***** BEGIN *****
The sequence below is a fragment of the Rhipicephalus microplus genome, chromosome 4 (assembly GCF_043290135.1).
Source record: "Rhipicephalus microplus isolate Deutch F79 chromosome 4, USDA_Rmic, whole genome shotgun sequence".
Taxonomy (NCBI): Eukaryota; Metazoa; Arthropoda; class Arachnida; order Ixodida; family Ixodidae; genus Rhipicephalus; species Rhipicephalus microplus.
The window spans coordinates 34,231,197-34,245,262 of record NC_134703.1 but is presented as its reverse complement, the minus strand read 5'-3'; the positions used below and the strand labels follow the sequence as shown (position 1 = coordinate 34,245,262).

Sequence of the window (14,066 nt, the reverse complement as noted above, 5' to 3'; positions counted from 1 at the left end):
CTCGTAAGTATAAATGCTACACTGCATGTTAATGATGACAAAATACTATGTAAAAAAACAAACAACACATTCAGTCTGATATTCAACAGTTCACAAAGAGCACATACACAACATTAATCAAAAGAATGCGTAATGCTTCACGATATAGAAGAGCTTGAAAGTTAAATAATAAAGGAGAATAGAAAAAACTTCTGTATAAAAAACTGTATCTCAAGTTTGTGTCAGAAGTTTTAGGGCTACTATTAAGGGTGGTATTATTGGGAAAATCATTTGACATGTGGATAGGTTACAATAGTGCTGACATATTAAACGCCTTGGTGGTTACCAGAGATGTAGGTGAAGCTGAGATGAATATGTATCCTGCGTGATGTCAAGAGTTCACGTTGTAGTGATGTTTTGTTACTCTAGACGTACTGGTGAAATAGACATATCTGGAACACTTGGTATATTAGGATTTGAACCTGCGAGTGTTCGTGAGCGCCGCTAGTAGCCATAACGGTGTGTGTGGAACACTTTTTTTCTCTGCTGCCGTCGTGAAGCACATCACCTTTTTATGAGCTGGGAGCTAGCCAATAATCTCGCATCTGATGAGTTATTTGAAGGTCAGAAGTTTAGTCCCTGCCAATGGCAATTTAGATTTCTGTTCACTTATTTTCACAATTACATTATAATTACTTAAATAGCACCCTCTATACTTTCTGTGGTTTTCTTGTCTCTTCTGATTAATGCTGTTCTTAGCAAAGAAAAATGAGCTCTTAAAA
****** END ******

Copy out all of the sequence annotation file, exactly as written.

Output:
The sequence below is a fragment of the Rhipicephalus microplus genome, chromosome 4 (assembly GCF_043290135.1).
Source record: "Rhipicephalus microplus isolate Deutch F79 chromosome 4, USDA_Rmic, whole genome shotgun sequence".
Taxonomy (NCBI): Eukaryota; Metazoa; Arthropoda; class Arachnida; order Ixodida; family Ixodidae; genus Rhipicephalus; species Rhipicephalus microplus.
The window spans coordinates 34,231,197-34,245,262 of record NC_134703.1 but is presented as its reverse complement, the minus strand read 5'-3'; the positions used below and the strand labels follow the sequence as shown (position 1 = coordinate 34,245,262).

Sequence of the window (14,066 nt, the reverse complement as noted above, 5' to 3'; positions counted from 1 at the left end):
CTCGTAAGTATAAATGCTACACTGCATGTTAATGATGACAAAATACTATGTAAAAAAACAAACAACACATTCAGTCTGATATTCAACAGTTCACAAAGAGCACATACACAACATTAATCAAAAGAATGCGTAATGCTTCACGATATAGAAGAGCTTGAAAGTTAAATAATAAAGGAGAATAGAAAAAACTTCTGTATAAAAAACTGTATCTCAAGTTTGTGTCAGAAGTTTTAGGGCTACTATTAAGGGTGGTATTATTGGGAAAATCATTTGACATGTGGATAGGTTACAATAGTGCTGACATATTAAACGCCTTGGTGGTTACCAGAGATGTAGGTGAAGCTGAGATGAATATGTATCCTGCGTGATGTCAAGAGTTCACGTTGTAGTGATGTTTTGTTACTCTAGACGTACTGGTGAAATAGACATATCTGGAACACTTGGTATATTAGGATTTGAACCTGCGAGTGTTCGTGAGCGCCGCTAGTAGCCATAACGGTGTGTGTGGAACACTTTTTTTCTCTGCTGCCGTCGTGAAGCACATCACCTTTTTATGAGCTGGGAGCTAGCCAATAATCTCGCATCTGATGAGTTATTTGAAGGTCAGAAGTTTAGTCCCTGCCAATGGCAATTTAGATTTCTGTTCACTTATTTTCACAATTACATTATAATTACTTAAATAGCACCCTCTATACTTTCTGTGGTTTTCTTGTCTCTTCTGATTAATGCTGTTCTTAGCAAAGAAAAATGAGCTCTTAAAA